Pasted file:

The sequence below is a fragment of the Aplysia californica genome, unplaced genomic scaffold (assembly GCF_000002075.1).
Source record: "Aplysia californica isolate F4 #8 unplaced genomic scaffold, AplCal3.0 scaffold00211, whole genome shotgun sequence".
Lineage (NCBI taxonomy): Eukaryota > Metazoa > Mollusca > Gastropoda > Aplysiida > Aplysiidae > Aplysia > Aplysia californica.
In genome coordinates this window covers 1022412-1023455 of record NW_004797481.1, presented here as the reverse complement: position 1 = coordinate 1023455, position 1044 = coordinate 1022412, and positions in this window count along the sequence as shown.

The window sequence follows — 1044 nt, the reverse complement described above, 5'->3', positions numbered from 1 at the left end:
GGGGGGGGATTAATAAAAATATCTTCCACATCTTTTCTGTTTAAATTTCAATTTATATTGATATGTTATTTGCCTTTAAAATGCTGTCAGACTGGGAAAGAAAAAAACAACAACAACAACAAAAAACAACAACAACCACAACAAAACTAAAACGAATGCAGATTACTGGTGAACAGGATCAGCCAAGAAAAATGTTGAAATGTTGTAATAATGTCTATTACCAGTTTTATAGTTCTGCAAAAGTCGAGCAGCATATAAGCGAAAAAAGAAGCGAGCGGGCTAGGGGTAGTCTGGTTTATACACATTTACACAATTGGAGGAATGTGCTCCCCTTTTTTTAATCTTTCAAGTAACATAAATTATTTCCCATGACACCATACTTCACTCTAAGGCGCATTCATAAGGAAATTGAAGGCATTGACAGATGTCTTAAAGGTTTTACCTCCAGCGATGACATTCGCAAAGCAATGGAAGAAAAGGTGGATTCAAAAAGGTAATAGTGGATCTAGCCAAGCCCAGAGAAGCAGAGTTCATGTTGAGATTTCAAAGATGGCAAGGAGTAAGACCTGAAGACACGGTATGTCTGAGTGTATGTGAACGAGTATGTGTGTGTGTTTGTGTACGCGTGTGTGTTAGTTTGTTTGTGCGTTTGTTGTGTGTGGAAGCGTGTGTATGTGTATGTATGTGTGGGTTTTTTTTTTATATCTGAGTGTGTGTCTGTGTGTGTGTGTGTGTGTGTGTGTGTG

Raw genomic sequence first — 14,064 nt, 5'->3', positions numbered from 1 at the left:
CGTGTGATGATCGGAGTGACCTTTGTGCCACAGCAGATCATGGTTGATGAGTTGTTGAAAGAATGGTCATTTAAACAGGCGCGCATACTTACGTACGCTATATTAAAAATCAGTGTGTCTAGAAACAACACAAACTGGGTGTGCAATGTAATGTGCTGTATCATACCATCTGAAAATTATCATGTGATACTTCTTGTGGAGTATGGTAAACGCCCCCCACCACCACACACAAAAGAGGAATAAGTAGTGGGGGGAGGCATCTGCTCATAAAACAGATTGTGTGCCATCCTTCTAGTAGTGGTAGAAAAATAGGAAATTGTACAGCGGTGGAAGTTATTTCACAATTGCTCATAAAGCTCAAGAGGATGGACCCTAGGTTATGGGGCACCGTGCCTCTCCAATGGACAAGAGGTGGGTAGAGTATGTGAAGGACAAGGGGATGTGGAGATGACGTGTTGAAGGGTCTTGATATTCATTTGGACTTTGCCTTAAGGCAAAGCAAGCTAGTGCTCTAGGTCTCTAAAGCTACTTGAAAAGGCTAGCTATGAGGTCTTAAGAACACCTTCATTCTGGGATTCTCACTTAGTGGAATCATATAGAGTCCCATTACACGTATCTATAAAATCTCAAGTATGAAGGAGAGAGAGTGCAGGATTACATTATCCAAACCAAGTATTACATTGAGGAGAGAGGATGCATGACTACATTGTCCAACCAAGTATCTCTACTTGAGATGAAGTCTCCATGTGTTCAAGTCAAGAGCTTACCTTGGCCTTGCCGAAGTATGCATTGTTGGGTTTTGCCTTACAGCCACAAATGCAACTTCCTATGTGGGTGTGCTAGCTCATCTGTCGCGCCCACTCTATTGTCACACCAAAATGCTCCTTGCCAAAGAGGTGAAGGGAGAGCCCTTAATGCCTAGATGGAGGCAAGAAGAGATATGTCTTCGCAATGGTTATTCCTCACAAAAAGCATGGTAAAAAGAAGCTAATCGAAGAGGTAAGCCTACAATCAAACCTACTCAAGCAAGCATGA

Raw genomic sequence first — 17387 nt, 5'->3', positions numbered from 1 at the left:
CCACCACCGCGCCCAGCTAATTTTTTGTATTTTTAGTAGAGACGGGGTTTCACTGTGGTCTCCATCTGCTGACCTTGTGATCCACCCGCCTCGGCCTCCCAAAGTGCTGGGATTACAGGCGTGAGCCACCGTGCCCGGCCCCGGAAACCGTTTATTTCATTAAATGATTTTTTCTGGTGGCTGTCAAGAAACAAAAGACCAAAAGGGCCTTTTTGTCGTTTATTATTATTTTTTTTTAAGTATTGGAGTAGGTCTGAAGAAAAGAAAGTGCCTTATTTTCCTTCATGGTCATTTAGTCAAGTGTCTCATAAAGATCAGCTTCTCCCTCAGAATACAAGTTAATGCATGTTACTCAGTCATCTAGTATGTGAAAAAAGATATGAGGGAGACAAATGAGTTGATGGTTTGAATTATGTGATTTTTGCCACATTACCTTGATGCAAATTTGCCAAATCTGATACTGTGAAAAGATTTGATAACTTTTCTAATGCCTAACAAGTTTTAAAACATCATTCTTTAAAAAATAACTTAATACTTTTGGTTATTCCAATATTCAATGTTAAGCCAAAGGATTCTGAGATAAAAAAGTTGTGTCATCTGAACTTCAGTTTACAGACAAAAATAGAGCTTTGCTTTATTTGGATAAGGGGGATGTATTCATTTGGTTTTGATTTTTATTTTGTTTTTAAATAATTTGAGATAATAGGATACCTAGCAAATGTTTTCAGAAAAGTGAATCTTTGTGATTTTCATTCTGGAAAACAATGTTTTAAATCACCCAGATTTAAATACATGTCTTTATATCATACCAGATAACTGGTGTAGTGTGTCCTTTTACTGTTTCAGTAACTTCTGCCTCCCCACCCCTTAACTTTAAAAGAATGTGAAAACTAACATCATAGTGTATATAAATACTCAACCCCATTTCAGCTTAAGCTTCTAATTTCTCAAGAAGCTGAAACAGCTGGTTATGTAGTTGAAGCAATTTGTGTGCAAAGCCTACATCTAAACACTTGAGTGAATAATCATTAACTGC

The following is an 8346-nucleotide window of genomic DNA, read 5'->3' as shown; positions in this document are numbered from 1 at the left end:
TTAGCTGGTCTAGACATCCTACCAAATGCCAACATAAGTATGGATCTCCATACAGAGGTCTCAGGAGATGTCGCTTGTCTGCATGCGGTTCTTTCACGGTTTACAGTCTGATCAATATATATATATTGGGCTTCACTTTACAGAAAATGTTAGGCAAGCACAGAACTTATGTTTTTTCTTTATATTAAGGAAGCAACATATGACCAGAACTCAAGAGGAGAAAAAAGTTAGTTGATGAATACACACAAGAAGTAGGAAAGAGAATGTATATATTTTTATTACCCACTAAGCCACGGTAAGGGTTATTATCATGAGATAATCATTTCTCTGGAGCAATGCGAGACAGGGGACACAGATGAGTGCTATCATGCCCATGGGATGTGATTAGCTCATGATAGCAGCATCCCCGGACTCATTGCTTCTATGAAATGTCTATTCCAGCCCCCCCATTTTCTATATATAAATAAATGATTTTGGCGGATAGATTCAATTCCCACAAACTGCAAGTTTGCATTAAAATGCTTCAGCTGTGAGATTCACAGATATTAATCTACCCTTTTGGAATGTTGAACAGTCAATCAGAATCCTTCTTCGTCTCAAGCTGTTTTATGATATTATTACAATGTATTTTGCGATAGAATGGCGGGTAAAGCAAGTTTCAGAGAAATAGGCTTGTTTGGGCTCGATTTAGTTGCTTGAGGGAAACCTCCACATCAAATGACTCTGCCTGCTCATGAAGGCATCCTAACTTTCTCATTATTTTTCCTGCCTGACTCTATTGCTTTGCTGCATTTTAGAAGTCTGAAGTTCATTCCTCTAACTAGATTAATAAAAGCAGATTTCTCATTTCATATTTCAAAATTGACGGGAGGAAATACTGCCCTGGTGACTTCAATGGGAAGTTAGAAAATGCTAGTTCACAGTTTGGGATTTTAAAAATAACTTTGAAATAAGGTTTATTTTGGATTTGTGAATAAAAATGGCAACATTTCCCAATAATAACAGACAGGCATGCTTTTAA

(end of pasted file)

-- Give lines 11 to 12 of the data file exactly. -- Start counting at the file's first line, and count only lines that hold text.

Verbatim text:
The following is an 8346-nucleotide window of genomic DNA, read 5'->3' as shown; positions in this document are numbered from 1 at the left end:
TTAGCTGGTCTAGACATCCTACCAAATGCCAACATAAGTATGGATCTCCATACAGAGGTCTCAGGAGATGTCGCTTGTCTGCATGCGGTTCTTTCACGGTTTACAGTCTGATCAATATATATATATTGGGCTTCACTTTACAGAAAATGTTAGGCAAGCACAGAACTTATGTTTTTTCTTTATATTAAGGAAGCAACATATGACCAGAACTCAAGAGGAGAAAAAAGTTAGTTGATGAATACACACAAGAAGTAGGAAAGAGAATGTATATATTTTTATTACCCACTAAGCCACGGTAAGGGTTATTATCATGAGATAATCATTTCTCTGGAGCAATGCGAGACAGGGGACACAGATGAGTGCTATCATGCCCATGGGATGTGATTAGCTCATGATAGCAGCATCCCCGGACTCATTGCTTCTATGAAATGTCTATTCCAGCCCCCCCATTTTCTATATATAAATAAATGATTTTGGCGGATAGATTCAATTCCCACAAACTGCAAGTTTGCATTAAAATGCTTCAGCTGTGAGATTCACAGATATTAATCTACCCTTTTGGAATGTTGAACAGTCAATCAGAATCCTTCTTCGTCTCAAGCTGTTTTATGATATTATTACAATGTATTTTGCGATAGAATGGCGGGTAAAGCAAGTTTCAGAGAAATAGGCTTGTTTGGGCTCGATTTAGTTGCTTGAGGGAAACCTCCACATCAAATGACTCTGCCTGCTCATGAAGGCATCCTAACTTTCTCATTATTTTTCCTGCCTGACTCTATTGCTTTGCTGCATTTTAGAAGTCTGAAGTTCATTCCTCTAACTAGATTAATAAAAGCAGATTTCTCATTTCATATTTCAAAATTGACGGGAGGAAATACTGCCCTGGTGACTTCAATGGGAAGTTAGAAAATGCTAGTTCACAGTTTGGGATTTTAAAAATAACTTTGAAATAAGGTTTATTTTGGATTTGTGAATAAAAATGGCAACATTTCCCAATAATAACAGACAGGCATGCTTTTAA